Last summer, Marshalltown’s UnityPoint hospital shuttered its maternity ward. The year before that, Washington County Hospital in southeast Iowa did the same. These closures weren’t outliers.
According to the Iowa Department of Public Health, 28 Iowa hospitals stopped delivering babies between 2001 and 2018. Nearly half of those maternity wards (12) closed within a two-year span, from 2016 to 2018.
We’ve known about some of the contributing factors for a long time — our shrinking and aging rural populations don’t need as much maternity care, and Medicaid reimbursement rates are too low to keep maternity services viable at more remote, financially strained facilities. But within the past few years, there is another concern: sky-high awards and settlements in medical malpractice cases.
When I moved to Iowa 20 years ago, Iowa enjoyed the reputation of practical and reasonable juries and malpractice judgments — attractive for a physician looking for a place to practice.
When a patient was injured, a jury would determine how much money they should award to cover “economic damages,” including things like treatment costs and lost wages. If indicated, juries could also order doctors and hospitals to pay “punitive” damages. But sometimes when a patient is hurt, justice demands more. In those cases, juries would award more money to ensure the patient was fairly compensated for non-quantifiable things like pain and suffering. Those awards are called “non-economic damages.” For a long time, awards in all three categories in Iowa were generally reasonable.
Over the past few years however, the situation has rapidly changed. Trial lawyers, some from out of state, began demanding massive non-economic damages awards and settlements for plaintiffs — millions, or even tens of millions of dollars for a single malpractice case. In lawsuits decided between 2017 and 2019, Iowa juries awarded plaintiffs more than $63 million in non-economic damages alone. This amount was nearly three times the $21.4 million awarded in economic damages — the compensation awarded to plaintiffs for their out-of-pocket costs and lost wages.
My specialty of obstetrics and gynecology is one of the specialties most vulnerable to lawsuits. Everyone hopes for a healthy and happy outcome for both mom and baby. However many things influence the birth outcome, including mom’s underlying health and her own access to care during pregnancy. The labor and delivery process can be complicated and unpredictable. An underlying complication or any number of concerns in labor might result in a difficult birth or health issues for the newborn.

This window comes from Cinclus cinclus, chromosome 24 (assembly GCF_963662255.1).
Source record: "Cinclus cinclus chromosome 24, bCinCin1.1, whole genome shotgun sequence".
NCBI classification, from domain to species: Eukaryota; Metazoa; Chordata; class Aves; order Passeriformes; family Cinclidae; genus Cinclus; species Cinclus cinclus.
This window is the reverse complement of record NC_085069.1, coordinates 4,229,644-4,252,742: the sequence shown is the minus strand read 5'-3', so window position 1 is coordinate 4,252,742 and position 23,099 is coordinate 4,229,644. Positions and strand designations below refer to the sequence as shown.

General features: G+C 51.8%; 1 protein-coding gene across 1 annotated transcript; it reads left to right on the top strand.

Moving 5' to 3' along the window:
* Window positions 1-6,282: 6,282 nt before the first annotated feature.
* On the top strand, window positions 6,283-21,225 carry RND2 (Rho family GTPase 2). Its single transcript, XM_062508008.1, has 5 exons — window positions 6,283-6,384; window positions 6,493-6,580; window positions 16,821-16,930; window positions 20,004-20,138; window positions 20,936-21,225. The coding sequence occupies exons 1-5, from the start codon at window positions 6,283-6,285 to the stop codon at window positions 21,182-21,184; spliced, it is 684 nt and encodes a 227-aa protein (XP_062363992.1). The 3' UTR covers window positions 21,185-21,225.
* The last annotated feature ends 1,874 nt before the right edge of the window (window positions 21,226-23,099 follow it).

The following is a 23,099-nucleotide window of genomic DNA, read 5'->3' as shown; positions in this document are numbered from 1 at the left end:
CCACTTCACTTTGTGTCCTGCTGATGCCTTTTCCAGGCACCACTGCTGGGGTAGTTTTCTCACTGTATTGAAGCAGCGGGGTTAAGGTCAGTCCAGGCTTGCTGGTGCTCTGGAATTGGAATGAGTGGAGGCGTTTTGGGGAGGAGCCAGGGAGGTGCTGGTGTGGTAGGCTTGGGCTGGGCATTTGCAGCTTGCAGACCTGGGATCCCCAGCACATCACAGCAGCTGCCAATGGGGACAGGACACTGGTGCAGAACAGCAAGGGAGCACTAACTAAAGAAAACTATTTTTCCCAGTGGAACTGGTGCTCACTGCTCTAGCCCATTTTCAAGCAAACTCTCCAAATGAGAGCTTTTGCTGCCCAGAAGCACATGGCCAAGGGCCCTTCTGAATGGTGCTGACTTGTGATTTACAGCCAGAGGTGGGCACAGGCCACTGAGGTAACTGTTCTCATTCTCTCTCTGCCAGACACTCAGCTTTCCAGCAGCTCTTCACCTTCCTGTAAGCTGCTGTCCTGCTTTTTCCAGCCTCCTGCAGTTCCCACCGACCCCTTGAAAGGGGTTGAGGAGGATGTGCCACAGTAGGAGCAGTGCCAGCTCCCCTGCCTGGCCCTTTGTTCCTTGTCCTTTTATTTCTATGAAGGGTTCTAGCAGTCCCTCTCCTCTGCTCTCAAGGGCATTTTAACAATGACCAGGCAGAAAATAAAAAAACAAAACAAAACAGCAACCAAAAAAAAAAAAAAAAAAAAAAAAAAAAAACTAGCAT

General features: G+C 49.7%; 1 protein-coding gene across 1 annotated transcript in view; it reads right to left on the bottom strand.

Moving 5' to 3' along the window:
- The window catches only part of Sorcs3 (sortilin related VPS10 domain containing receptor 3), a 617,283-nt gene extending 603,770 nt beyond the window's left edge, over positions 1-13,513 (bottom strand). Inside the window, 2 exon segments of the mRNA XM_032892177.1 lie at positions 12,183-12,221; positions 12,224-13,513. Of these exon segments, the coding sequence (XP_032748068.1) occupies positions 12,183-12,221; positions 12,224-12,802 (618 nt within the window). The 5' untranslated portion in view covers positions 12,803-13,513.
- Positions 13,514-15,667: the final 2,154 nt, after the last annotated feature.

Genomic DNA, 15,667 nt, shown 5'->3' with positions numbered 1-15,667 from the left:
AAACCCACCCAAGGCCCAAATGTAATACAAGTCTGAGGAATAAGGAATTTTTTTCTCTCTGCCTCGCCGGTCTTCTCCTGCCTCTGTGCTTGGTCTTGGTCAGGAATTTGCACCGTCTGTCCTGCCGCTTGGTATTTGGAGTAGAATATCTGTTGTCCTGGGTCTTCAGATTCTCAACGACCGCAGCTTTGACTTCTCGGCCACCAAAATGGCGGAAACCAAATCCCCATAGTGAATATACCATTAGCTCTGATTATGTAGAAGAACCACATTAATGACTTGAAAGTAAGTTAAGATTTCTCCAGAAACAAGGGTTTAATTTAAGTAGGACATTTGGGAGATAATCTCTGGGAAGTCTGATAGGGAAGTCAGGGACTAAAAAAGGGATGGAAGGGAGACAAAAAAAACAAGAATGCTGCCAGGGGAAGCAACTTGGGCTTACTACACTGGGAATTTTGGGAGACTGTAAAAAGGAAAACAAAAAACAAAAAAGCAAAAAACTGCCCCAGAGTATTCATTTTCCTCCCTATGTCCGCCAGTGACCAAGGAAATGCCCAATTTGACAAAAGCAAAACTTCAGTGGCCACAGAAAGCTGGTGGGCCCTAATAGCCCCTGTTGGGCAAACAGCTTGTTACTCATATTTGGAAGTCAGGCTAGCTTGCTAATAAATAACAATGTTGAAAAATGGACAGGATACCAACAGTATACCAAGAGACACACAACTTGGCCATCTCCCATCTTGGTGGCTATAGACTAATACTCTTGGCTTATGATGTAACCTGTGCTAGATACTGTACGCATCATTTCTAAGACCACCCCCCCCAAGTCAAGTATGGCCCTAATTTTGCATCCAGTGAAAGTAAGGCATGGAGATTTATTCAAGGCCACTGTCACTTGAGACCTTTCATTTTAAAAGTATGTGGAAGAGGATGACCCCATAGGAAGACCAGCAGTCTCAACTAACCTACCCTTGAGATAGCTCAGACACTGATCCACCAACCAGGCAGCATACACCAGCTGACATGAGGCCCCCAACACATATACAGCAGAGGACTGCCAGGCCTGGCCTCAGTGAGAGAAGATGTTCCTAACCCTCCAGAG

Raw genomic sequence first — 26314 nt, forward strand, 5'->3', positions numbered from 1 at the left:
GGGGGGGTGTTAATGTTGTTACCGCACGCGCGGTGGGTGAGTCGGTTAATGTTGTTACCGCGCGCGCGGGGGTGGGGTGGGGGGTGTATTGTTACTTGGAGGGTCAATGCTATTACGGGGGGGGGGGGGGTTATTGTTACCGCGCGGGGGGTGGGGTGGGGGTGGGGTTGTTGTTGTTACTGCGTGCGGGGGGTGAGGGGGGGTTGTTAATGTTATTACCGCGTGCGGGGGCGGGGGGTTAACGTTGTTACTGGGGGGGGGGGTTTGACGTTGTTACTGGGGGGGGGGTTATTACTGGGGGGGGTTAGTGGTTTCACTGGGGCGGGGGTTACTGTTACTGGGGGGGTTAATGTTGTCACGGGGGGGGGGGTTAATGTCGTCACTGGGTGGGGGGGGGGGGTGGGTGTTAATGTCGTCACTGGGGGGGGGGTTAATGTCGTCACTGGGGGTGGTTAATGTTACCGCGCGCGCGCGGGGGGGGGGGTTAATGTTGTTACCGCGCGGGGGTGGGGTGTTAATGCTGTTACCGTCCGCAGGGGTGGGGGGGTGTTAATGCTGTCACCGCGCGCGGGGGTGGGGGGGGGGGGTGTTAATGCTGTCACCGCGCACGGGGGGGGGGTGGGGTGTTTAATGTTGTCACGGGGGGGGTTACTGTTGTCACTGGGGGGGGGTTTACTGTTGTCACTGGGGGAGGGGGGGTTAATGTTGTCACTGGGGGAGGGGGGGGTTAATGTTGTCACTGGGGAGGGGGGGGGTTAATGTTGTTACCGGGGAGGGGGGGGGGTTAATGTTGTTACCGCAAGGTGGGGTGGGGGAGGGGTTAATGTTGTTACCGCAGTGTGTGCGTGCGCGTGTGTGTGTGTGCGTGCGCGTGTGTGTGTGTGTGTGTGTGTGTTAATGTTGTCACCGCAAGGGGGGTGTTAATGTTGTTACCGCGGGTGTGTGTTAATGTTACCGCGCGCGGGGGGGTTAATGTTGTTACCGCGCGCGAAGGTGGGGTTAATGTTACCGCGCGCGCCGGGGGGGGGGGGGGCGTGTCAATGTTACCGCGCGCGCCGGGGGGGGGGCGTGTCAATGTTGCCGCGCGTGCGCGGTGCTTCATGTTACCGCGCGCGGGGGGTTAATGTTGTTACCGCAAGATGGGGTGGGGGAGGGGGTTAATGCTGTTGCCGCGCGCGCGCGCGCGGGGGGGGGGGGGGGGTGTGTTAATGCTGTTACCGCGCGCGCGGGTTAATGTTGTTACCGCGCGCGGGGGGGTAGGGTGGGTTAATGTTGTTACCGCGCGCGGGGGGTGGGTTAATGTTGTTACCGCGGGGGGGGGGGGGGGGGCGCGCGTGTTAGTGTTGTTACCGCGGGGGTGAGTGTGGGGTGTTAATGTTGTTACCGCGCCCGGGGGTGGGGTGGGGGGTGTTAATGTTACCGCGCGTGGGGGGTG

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Malpractice insurance for doctors has policy limits — usually around $1 million or $2 million. A judgment to pay $20 million in damages can spell financial disaster. A doctor’s office or clinic may close, and it is everyday Iowans who lose. The administrator of a struggling rural hospital, concerned about the risk of a multimillion-dollar lawsuit, makes the tough decision to close its maternity unit, and it is everyday Iowans who lose.
When a rural hospital stops offering maternity services, the negative effects cascade across Iowa’s entire health care system. More women deliver outside of the hospital. Expectant mothers in remote areas have to travel long distances, often driving an hour or more away, to receive basic prenatal care. If such a patient has a complicated pregnancy, she may need frequent visits as she nears term. Unfortunately, she might not be able to afford to take that much time off work, or to pay the extra gas money. She may not be able to follow her doctor’s advice, increasing the probability of a poor outcome — and potentially a lawsuit against her maternity doctor. This situation drives up health care costs for all Iowans as malpractice insurance premiums rise, while putting patients, doctors and hospitals at risk.
Iowa has long faced challenges in recruiting physicians, especially to rural areas. Many of Iowa’s rural counties are entering crisis mode regarding maternity care access. Left unchecked, massive malpractice verdicts and settlements will further hurt Iowa’s communities as they attempt to recruit maternity providers. Data from the Association of American Medical Colleges shows that Iowa already ranks last (behind all other states, Washington, D.C., and Puerto Rico) for the number of OB/GYNs per 10,000 women. Half of Iowa’s counties lack any maternity services.
Thankfully, there is a solution to this problem: The Iowa Legislature needs to set a firm dollar limit or “hard cap” on non-economic damages. Iowa is nearly surrounded by states that have done just that. Iowa cannot afford to have a target on its back for outrageous awards.
Although Iowa doesn’t have mountains or an ocean, it’s well known in the medical community that the legal climate plays a huge role for physicians when they’re deciding where to practice. The ability to recruit physicians to Iowa, and especially those who provide maternity services, will continue to decline unless the Legislature gets serious about reforming the legal landscape for medical malpractice lawsuits.
All Iowans deserve to have easy access to basic medical care. Please join me in contacting your legislators and asking them to protect Iowa’s patients by capping non-economic damages in medical malpractice cases.
Dr. Marygrace Elson is an obstetrician/gynecologist practicing in Iowa City and is president of the Iowa Medical Society.